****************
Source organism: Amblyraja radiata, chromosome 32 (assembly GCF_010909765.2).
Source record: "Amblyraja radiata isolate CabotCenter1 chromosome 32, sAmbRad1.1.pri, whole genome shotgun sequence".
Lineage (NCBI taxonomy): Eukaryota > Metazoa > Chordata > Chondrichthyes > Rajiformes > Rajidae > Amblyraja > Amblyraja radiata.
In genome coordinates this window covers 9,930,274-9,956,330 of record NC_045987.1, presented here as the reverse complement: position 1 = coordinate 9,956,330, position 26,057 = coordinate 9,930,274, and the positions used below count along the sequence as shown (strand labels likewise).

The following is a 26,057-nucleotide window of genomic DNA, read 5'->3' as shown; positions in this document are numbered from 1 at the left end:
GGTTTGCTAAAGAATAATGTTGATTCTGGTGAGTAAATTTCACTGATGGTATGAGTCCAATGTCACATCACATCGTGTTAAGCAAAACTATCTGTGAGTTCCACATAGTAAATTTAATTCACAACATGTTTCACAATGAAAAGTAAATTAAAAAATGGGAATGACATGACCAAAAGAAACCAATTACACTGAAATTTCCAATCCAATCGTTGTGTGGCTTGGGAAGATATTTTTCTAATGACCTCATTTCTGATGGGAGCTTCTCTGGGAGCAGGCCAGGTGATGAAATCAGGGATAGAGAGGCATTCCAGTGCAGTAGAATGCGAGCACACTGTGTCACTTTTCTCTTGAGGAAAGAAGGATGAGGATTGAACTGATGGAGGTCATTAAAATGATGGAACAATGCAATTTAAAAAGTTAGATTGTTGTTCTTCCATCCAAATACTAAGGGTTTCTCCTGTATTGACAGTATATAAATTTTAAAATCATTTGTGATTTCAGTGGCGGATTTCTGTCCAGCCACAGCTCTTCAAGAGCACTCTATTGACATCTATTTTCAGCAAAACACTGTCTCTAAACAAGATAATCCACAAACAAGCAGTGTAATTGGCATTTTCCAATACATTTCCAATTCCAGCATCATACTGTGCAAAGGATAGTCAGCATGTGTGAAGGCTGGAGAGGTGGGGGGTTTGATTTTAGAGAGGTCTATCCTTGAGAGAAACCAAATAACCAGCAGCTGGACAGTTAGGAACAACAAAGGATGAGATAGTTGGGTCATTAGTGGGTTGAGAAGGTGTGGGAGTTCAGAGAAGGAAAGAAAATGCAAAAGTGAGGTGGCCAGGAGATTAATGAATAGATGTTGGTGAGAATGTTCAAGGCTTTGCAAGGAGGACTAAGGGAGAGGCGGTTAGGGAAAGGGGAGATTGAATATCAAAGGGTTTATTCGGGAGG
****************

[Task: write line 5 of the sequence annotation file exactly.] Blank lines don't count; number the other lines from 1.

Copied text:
The following is a 26,057-nucleotide window of genomic DNA, read 5'->3' as shown; positions in this document are numbered from 1 at the left end: